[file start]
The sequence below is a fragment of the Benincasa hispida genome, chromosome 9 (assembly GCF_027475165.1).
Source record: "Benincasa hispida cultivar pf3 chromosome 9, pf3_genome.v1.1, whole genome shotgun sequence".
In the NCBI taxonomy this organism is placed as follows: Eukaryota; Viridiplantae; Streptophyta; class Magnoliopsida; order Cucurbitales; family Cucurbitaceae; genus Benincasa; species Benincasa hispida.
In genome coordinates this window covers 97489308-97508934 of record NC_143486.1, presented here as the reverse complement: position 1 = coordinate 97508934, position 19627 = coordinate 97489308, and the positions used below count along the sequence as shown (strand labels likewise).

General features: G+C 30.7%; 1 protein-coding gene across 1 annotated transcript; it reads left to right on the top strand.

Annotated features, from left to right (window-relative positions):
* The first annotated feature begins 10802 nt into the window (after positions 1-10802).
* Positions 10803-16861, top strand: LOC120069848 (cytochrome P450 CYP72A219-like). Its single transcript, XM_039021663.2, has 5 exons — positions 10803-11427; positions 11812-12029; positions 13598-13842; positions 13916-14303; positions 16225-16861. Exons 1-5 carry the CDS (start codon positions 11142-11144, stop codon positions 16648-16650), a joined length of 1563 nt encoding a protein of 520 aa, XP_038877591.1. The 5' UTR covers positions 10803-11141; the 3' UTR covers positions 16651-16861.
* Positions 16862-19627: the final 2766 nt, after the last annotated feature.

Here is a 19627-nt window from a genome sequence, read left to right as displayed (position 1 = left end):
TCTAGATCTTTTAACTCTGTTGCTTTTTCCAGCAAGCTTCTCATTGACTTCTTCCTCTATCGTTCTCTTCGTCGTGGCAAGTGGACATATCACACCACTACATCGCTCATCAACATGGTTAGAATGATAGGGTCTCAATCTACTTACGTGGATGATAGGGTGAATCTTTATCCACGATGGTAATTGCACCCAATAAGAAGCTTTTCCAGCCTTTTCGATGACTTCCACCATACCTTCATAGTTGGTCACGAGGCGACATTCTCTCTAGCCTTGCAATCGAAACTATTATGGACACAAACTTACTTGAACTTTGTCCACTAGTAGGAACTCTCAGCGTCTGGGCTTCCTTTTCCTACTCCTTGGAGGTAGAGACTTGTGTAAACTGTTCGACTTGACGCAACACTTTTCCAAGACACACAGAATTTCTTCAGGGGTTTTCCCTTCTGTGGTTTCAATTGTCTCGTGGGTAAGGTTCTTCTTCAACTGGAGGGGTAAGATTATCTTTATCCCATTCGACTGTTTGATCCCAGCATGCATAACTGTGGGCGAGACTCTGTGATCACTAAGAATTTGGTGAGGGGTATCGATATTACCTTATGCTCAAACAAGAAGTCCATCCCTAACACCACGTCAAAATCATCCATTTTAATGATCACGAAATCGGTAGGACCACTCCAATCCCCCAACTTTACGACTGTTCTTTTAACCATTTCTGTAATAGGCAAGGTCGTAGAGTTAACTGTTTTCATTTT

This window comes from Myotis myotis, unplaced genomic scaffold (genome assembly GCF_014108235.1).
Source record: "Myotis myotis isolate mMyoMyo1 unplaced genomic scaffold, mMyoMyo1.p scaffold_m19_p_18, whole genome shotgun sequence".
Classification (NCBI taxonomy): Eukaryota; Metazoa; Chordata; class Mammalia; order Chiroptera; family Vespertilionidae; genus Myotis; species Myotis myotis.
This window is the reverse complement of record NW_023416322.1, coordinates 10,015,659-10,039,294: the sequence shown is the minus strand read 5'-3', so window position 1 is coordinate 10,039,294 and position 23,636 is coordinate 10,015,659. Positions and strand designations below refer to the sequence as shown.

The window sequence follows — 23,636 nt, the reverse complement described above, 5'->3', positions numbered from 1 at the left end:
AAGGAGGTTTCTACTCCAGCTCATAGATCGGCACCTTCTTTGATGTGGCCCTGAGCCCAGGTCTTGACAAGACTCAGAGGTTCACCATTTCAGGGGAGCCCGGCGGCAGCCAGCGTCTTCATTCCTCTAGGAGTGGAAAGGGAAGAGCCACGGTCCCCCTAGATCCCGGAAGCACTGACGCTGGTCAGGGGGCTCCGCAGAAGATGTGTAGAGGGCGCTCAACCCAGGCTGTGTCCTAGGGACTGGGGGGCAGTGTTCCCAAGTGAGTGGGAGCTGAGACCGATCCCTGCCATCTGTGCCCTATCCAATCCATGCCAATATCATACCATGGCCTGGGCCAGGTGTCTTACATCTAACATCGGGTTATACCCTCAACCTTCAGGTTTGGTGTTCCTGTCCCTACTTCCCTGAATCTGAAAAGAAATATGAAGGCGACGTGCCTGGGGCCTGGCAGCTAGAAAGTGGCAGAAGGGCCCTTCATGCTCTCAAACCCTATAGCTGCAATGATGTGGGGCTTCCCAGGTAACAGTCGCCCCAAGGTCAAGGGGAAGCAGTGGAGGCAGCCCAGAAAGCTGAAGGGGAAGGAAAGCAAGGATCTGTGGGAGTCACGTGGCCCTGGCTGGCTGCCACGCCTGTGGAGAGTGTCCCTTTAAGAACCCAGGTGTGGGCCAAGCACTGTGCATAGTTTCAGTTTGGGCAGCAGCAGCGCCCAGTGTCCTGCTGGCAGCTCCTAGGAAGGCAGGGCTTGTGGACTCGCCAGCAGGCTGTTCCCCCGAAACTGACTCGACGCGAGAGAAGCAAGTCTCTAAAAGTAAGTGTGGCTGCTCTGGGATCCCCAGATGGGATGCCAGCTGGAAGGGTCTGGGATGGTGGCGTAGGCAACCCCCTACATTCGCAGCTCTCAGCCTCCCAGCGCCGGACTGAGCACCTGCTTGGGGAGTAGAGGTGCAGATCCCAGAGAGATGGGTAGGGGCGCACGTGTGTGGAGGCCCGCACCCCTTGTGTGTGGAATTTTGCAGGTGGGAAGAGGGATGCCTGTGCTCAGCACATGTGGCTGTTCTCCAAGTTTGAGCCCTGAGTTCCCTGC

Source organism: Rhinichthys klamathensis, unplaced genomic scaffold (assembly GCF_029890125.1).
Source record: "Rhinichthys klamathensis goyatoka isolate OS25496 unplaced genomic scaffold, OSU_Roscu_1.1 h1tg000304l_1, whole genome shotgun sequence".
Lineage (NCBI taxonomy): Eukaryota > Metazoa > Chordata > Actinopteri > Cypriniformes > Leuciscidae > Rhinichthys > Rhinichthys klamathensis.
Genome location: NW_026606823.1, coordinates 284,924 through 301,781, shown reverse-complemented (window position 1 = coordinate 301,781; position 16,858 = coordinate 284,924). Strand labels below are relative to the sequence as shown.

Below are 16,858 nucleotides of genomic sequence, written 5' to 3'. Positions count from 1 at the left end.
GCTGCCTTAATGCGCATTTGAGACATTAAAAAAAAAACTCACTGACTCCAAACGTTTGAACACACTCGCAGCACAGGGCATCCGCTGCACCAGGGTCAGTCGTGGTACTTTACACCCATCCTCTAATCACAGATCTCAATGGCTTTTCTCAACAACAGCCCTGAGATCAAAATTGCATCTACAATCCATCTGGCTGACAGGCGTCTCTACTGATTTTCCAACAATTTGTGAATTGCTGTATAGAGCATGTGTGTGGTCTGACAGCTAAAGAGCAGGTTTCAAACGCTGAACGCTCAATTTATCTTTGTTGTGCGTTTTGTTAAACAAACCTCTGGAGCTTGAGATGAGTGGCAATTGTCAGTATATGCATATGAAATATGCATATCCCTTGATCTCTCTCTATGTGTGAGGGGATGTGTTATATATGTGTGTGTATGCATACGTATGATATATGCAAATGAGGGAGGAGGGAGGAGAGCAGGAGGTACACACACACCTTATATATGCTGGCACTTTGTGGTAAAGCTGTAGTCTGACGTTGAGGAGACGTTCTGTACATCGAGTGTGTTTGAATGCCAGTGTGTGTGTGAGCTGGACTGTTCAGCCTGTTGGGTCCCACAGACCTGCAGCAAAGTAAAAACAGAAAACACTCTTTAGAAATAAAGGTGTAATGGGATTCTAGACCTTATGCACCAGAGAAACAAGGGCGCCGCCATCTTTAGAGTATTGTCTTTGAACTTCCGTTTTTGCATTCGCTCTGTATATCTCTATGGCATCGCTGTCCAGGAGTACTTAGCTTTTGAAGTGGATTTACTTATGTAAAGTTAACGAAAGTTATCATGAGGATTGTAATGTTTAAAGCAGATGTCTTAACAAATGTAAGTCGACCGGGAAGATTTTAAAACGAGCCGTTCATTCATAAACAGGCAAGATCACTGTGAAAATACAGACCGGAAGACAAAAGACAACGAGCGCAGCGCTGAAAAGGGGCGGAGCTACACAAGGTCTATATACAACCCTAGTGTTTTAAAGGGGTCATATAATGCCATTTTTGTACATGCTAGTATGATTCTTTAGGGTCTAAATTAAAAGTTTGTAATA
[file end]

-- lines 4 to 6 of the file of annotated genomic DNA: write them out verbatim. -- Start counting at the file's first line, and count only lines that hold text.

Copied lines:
In genome coordinates this window covers 97489308-97508934 of record NC_143486.1, presented here as the reverse complement: position 1 = coordinate 97508934, position 19627 = coordinate 97489308, and the positions used below count along the sequence as shown (strand labels likewise).

General features: G+C 30.7%; 1 protein-coding gene across 1 annotated transcript; it reads left to right on the top strand.

Annotated features, from left to right (window-relative positions):